I always believed being a perfectionist was a positive thing. In my head the word has always been linked to being fiercely ambitious. I'm talking Beyonce or Michelle Obama ambitious. Either that or it's the classic response to the job interview question "What do you feel your biggest weakness is?
It's kind of like the polite way of saying: I don't want you to think I have any weaknesses, so I'm just going to say my biggest weakness is just being far too awesome.
However I recently discovered what the true (and scary) definition of being a 'perfectionism' is. Researcher, author & TED Talk queen BrenĂ© Brown puts it perfectly:

“Perfectionism is a self-destructive and addictive belief system that fuels this primary thought: “If I look perfect, live perfectly, and do everything perfectly, I can avoid or minimize the painful feelings of shame, judgment, and blame.”

Deep right?
Personally whenever I make something, write something, do something, just like plenty of other people I always want it to be the best I can do. And there's totally nothing wrong with that.
 In fact perfectionism is far different to working hard or doing what you do to a high standard.   
A perfectionist attitude says: What I do needs to be amazing so that I can prevent any negative feedback, or pain from others or myself. It's almost like putting a fearful, protective wall up around your personality, your work or your appearance. 

It would be wonderful if we could live in a world with no mistakes, no imperfections, and no problems... but life just doesn't always roll that way folks *sigh*. Yet we try SO hard to make it a reality. Our music has to be the best, our fashion sense has to be the edgiest, and don't even get me started on the 198372 ways to contour the human face (I can't keep up.)
Living under the pressure to be accepted by others is just too exhausting - Can I get an amen?!

Now when I look back at super old YouTube videos or songs I've written, I have the occasional cringe fest (we all do it one way or another). 
I've also come to the conclusion that I will proabably have to explain to my children why I thought it was okay to wear half of the horrendous things that are in my wardrobe. The thing is...I now have no problem with that. I'm okay with trying different things, and I'm okay with getting it wrong.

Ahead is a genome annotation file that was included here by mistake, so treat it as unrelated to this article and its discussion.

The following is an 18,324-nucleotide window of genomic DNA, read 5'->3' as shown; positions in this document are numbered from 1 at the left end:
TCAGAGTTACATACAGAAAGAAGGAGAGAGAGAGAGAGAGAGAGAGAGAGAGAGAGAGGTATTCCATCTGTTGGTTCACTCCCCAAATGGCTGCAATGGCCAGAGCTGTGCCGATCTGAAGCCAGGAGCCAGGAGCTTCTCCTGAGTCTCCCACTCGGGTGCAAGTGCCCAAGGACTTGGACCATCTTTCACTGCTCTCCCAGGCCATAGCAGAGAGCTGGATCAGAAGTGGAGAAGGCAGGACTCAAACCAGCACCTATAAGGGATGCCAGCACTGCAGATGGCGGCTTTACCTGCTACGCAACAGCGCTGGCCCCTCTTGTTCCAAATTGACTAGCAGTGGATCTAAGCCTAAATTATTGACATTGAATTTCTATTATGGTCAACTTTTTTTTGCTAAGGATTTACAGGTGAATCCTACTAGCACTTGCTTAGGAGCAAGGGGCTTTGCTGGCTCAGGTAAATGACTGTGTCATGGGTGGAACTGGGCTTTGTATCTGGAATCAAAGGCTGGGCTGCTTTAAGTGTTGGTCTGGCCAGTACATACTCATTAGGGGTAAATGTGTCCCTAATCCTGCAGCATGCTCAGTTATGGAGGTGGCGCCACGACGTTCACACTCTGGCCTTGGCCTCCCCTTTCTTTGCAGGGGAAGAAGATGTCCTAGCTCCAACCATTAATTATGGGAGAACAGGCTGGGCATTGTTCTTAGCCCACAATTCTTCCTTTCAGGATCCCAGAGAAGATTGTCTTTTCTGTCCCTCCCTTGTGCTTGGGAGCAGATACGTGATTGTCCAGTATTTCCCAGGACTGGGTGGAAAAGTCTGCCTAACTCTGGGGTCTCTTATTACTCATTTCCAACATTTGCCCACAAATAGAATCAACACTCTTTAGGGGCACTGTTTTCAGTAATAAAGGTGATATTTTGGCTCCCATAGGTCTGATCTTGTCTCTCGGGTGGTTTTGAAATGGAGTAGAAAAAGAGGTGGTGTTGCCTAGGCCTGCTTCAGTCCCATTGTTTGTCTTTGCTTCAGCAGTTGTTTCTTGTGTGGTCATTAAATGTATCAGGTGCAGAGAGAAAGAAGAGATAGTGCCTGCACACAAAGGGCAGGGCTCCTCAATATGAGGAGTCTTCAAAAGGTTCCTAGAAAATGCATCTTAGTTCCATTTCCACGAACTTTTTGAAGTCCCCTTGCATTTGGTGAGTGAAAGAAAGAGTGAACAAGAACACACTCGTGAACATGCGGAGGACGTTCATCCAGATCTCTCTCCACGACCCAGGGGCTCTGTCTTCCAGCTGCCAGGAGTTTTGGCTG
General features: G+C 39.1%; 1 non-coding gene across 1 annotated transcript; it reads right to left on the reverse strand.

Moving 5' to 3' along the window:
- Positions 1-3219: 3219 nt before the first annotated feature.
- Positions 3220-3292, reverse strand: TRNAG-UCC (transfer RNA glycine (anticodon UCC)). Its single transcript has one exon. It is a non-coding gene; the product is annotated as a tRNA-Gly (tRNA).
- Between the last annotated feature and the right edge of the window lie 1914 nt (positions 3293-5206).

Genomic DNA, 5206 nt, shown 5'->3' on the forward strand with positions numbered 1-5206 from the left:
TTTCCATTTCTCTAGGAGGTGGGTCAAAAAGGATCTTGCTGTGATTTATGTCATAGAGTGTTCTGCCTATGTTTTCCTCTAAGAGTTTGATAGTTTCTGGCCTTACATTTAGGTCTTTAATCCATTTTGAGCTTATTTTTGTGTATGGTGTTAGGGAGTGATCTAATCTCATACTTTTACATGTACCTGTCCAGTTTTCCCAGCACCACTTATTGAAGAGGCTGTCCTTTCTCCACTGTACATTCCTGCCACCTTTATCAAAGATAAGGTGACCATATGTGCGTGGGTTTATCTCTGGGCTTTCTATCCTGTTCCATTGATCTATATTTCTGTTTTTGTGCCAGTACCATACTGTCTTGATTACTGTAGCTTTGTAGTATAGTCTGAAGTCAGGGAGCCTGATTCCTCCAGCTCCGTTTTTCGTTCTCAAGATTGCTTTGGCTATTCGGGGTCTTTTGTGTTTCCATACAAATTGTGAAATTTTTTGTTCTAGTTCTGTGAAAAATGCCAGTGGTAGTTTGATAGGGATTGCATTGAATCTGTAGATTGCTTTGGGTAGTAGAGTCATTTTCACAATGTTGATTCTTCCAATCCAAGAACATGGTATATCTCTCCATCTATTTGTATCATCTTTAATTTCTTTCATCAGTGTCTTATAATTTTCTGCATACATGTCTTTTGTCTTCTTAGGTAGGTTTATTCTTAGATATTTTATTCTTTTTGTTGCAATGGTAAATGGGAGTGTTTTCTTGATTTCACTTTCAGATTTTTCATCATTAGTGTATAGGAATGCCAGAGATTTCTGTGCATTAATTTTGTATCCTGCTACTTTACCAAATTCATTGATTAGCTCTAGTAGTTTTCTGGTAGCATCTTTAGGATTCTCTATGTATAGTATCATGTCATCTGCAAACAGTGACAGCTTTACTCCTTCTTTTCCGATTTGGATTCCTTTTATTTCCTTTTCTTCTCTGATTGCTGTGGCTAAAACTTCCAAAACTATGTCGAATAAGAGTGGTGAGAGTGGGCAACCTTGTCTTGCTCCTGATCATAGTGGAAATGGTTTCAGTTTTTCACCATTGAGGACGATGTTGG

Watching how you've progressed and moved on is a beautiful thing, especially when you see how much you've learnt. Be free to work, create, live and dress for the love of it, not under the stress of it. There's nothing like the freedom to live from a place of pure love. To be who you are, learn from mistakes, learn and share with others and grow. That kind of living sounds much more freeing than beating yourself up because your hair will never flow like Kim Kardashian's. 
Thankfully we have weaves for that.




  1. I love this post - So poignant in an age of pervading ideals and expectations. I agree, it is a far more nurturing and free way of living than striving to achieve society's ideals of perfection. Your writing is always insightful, and having sought perfection in the past, I can relate to and admire your conclusion - That just 'being' rather than living under standards and expectations is a far more nurturing and loving way to live.

    Imogen xx

  2. Thank you Imogen! It's super hard to live peacefully & happily whilst trying to fulfil everyones idea of perfect. You're very right! Hope you're having a lovely week xx

  3. Thank you, and I hope you are having a lovely week too xx


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